We've probably all seen exorcisms performed in movies and TV, but how accurate are those portrayals? Are they really as ferociously terrifying as these shows would have us believe? Where did the writers get their ideas and details about what actually takes place during an exorcism? The Roman Catholic Church has only one sanctioned procedure, and it's in the 23 pages of "The Great Exorcism Rite" contained within the Rituale Romanum.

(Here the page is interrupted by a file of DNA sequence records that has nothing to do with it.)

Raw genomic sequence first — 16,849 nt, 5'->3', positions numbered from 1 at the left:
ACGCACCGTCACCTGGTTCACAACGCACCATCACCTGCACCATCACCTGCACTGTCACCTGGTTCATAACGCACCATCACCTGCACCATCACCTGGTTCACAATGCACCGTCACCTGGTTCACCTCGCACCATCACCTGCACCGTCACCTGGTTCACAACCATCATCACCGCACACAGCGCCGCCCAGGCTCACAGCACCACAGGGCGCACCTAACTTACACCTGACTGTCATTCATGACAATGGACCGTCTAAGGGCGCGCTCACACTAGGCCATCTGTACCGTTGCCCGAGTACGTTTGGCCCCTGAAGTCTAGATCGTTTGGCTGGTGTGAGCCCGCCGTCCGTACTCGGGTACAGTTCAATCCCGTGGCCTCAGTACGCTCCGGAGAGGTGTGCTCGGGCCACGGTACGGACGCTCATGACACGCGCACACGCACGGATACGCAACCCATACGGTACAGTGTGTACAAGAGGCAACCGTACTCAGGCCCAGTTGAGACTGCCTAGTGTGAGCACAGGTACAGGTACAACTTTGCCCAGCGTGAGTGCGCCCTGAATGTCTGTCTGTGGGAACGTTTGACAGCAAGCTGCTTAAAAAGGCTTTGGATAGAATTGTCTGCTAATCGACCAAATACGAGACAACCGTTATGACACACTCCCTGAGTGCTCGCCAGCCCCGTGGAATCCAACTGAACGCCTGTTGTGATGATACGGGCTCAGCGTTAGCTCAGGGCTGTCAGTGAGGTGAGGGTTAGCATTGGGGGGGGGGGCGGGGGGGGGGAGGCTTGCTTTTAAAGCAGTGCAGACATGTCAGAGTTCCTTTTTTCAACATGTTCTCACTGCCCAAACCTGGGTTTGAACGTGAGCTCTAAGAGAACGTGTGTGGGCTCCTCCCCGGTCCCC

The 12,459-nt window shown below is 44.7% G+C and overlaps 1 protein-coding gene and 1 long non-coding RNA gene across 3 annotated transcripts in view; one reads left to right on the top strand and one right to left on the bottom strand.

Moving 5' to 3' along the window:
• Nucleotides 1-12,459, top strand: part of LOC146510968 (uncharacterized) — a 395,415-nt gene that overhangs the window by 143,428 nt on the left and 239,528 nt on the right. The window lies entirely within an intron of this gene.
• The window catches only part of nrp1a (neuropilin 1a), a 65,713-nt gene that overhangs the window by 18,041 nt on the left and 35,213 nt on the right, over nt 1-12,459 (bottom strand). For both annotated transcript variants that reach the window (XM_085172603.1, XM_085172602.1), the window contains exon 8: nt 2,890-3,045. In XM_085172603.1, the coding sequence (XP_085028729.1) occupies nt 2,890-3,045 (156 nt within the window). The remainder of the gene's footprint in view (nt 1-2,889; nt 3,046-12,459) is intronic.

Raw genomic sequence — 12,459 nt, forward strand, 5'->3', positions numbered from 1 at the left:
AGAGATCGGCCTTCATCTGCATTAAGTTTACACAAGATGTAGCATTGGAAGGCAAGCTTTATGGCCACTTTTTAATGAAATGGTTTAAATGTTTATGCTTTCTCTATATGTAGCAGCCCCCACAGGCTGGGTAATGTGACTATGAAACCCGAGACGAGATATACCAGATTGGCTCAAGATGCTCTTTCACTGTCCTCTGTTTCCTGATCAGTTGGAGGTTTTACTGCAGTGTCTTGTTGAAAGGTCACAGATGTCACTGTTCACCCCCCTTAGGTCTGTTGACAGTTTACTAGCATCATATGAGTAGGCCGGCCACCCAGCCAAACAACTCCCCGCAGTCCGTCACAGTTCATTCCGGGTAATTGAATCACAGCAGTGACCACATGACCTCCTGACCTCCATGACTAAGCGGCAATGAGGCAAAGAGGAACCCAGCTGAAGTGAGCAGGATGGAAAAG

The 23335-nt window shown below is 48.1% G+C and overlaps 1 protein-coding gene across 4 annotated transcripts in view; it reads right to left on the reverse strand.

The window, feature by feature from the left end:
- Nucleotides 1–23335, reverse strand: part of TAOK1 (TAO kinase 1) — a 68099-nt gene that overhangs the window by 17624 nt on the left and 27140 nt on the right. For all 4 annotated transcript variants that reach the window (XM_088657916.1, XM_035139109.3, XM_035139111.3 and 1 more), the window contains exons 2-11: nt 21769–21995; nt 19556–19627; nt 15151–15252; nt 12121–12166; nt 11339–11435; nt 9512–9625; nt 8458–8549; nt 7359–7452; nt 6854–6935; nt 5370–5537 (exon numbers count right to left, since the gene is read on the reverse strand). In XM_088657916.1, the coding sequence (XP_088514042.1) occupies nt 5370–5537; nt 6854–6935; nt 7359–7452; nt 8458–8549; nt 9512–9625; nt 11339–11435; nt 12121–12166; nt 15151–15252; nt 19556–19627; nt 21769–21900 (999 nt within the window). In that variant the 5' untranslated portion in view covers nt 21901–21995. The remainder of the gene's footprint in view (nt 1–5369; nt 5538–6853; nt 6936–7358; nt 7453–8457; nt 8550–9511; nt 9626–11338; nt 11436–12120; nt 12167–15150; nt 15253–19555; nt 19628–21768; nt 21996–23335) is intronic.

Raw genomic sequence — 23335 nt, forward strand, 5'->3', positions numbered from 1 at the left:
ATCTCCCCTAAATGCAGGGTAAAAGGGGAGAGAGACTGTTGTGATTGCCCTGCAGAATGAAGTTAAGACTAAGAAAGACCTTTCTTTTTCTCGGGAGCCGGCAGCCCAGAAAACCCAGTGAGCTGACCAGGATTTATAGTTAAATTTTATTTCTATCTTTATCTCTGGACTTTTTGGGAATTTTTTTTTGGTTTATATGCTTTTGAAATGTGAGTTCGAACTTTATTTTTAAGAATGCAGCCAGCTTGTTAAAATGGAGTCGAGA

Compiled in 1614 at the request of Pope Paul V, with minor updates added in 1952 and 1999, it is still the only rite used to this day. With this sacrament guiding the Jesuit's efforts recorded in the "Exorcist's Diary" documenting the exorcism of Ronnie Hunkeler, it can be argued that this account is the inspiration for most everything portrayed in entertainment media. And therefore mostly informing what the general public has seen and knows about an authentic exorcism. Tonight in Part Two of our series, you'll hear about some of the actual occurrences that took place, and it is not for the faint of heart. While the priests can orchestrate the ritual, they cannot engineer the actions of the seemingly possessed, and the events are often intensely unsettling, no matter what one believes. For the skeptic and faithful alike, witnessing an exorcism in person would chill anyone to the core of their soul.
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